Lloyd George, Churchill and Thatcher weren't given such treatment. So why applaud this shallow showman?

For Mr Brown, rebuilding Britain will also mean tackling the crises in our public services openly and honestly, instead of fiddling the figures to try to cover up the problems. So no more dumbing-down exams, distorting crime statistics or lying about hospital waiting lists.

It will mean addressing those difficult tasks that Mr Blair chose to ignore during his ten wasted years, hoping they would go away of their own accord - how to look after our ageing population, secure our energy supplies, reform the welfare state and control our borders.

And yes, it will mean kicking some bad habits that Mr Brown himself has picked up during his long wait to reach the top.

For a start, it is in the very nature of the job that he will have to learn to delegate more - which in turn will mean surrounding himself with ministers and advisers who can be trusted. Here, the departures of Foreign Secretary Margaret Beckett and Health Secretary Patricia Hewitt - as useless a pair as ever held high office in this land - bode nothing but well.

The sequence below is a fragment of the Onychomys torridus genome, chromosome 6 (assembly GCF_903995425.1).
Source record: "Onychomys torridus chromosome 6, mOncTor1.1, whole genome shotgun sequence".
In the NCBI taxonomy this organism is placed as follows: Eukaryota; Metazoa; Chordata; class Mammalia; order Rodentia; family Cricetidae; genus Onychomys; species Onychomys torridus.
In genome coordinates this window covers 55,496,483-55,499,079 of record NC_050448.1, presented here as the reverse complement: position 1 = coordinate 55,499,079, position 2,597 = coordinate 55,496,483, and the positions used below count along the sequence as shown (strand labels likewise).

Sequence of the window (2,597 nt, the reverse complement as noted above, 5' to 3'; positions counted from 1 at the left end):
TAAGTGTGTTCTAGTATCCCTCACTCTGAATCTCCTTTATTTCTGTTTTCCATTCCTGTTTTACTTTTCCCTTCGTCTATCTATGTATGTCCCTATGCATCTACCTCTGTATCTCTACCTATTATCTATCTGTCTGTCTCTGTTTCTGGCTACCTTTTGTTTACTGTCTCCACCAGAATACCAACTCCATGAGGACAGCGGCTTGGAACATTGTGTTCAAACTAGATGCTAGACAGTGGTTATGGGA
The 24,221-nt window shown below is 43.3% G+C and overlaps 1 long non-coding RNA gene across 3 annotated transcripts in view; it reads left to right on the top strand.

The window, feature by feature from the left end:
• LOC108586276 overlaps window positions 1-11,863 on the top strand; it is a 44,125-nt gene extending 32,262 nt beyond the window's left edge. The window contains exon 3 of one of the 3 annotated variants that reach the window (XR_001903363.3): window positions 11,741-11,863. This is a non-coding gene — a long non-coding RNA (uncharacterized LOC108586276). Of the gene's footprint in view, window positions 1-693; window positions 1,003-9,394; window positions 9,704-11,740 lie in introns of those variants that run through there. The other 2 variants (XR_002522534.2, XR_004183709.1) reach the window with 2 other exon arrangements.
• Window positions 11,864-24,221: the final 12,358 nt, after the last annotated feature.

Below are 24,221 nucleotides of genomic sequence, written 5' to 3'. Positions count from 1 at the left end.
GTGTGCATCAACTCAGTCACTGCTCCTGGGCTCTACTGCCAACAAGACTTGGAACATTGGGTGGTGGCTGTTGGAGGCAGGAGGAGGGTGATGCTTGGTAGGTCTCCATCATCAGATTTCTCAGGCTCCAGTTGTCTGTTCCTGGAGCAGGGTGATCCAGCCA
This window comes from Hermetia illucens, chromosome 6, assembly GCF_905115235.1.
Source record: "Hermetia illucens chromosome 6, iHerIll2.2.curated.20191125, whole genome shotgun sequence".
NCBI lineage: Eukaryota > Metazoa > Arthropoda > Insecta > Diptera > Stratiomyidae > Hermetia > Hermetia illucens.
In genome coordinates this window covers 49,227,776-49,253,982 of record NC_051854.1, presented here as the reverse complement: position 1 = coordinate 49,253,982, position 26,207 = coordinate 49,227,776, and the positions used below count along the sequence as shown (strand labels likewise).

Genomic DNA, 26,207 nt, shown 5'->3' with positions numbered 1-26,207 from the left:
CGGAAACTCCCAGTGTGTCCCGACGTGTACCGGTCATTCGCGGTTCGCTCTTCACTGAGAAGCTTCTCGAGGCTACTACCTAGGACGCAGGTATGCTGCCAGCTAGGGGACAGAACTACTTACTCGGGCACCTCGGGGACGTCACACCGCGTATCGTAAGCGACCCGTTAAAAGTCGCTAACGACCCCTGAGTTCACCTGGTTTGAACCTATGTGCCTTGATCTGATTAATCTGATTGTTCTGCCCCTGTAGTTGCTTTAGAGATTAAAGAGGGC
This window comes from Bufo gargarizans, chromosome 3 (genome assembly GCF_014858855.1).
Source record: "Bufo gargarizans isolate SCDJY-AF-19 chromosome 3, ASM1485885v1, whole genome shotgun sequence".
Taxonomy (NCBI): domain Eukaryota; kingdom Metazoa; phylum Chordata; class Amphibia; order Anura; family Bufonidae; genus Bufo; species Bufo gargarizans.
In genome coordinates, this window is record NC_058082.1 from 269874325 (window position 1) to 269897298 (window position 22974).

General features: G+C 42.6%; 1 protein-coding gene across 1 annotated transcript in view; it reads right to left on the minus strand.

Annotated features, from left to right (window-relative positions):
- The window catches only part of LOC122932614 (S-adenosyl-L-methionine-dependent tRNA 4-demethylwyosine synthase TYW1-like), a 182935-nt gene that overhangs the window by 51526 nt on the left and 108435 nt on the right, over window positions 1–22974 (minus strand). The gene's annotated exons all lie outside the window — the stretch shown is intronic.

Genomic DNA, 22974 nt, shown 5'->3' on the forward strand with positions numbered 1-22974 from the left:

He must also correct the policy mistakes he has made over the years (and acknowledging that he is fallible - never his strong point! - would be a good start).

For all the new hospitals he has built, Mr Brown has shut his eyes for too long to the need to reform the ethos of the NHS - structured to meet the needs of 1948 and now buckling under the demands of 2007.

If merely pouring money into it were the solution, all its problems would have been solved long ago. But Mr Brown has tried that, and it's failed.

On the doorstep of No 10 yesterday, when he spoke of the need for change, he came close to acknowledging that. We shall learn over the coming months if he matches the action to his words.

He must also face the fact that his tax raids on Britain's pension funds have contributed to the crisis now upon us. Is it too much to hope that he will authorise his successor at the Treasury urgently to address the parlous state of our private pension schemes, compared to the

inflation-linked retirement guaranteed to the public sector?

As for his tax credits, introduced to help the needy and deserving, they've proved far too complicated, wasting billions through overpayments and fraud. In many cases, they've had the opposite effect of what this principled son of the manse intended.

They've propped up a tax and welfare system that positively encourages family breakdown by rewarding single mothers and punishing married couples.